The Computing Research Association has released its latest white paper, “Creating Institutional Homes for Computing: Transforming a Department into a School or College.” This white paper addresses the growing interest and trend in transforming a department of computer science, usually housed within a college of engineering or science, into a school or college of computing. […]
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This work uses the same methodology as work over the past five years to study where Computer Science departments are choosing to invest faculty positions by examining data obtained from advertised faculty searches for the current hiring season. While the number of and areas for faculty searches does not necessarily translate into the same for faculty hires, we believe that they provide insight into current and future needs within the discipline.
We analyzed ads from 409 institutions seeking to fill hundreds of tenure-track faculty positions in Computer Science. There was a small one-year increase in the number of institutions searching but there has been a 83% increase over the five years of our studies. The number of tenure-track positions sought shows a one-year increase of 5% and a 118% increase over the five years.
The number of faculty openings in computing has increased significantly in recent years, which has placed stress on the faculty recruiting process. Both academic departments and faculty candidates go through an arduous process. CRA has started a new service intended to improve the recruiting process for academic and industrial/government laboratory research positions. Candidates for these positions […]
The 2018 CRA Taulbee Survey will be starting soon. As has been our recent practice, the survey will be split into two parts, salary and main (everything else). This allows us to set an earlier deadline for the salary section in order to produce a preliminary salary report in December, while giving departments more time to collect and enter the information in the rest of the survey if needed.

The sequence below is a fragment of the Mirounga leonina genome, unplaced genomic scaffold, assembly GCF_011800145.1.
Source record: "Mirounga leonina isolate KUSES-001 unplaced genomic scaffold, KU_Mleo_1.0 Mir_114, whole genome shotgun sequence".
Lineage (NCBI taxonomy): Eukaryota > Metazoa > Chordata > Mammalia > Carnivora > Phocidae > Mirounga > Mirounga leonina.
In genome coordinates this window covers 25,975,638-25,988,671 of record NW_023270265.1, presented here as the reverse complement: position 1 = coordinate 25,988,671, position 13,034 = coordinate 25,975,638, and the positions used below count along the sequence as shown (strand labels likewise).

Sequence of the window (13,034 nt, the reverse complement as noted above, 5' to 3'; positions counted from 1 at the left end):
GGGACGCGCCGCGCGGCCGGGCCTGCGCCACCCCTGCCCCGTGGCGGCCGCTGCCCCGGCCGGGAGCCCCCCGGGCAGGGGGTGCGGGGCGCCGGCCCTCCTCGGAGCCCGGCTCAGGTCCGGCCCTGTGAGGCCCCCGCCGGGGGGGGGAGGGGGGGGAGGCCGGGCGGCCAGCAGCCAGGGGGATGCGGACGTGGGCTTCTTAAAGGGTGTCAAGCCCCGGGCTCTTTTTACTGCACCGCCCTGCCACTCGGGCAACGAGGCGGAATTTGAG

These guidelines were established to articulate successful strategies for mentoring African-American doctoral students in Computing Sciences (CS). iAAMCS defines “student mentoring” as the process of supporting, encouraging and guiding students’ academic and social progress with the goal of facilitating career and personal development. Grounded in project-based results and similar empirical research, the following guidelines emerged: (1) recruit strategically, (2) establish community, (3) foster a research culture, (4) provide holistic advising, (5) provide funding and (6) promote professional development. iAAMCS hopes that institutions, departments and faculty use these guidelines to bolster the participation of African-American students pursuing doctoral degrees in CS.
Although the iAAMCS Guidelines serve as best practices for mentoring African-American students in computing, these strategies are useful for optimal mentoring all students.
In the report of the CRA Taulbee Survey published in the May 2018 CRN, there is an error in specialty area labeling in Tables D4 (Employment of New PhD Recipients by Specialty) and D4a (Detail of Industry Employment). In both D4 and D4a, the column labels for High Performance Computing and Human Computer Interaction were swapped. In addition, in D4a the column labels in alphabetical sequence between Informatics: Biomedical/Other Science and Social Computing/Social Informatics were incorrect.
To achieve their educational mission, computing departments at research universities increasingly depend on full-time teaching faculty who choose teaching as a long-term career. This memo discusses the need for teaching faculty, explores the impact of teaching faculty, and recommends best practices.
This work directly follows previous work that analyzed current and future Computer Science needs via advertised tenure-track faculty searches for 2018. This follow-on work looks to understand the relative success of institutions in hiring the tenured/tenure-track faculty in the areas of Computer Science that were being sought.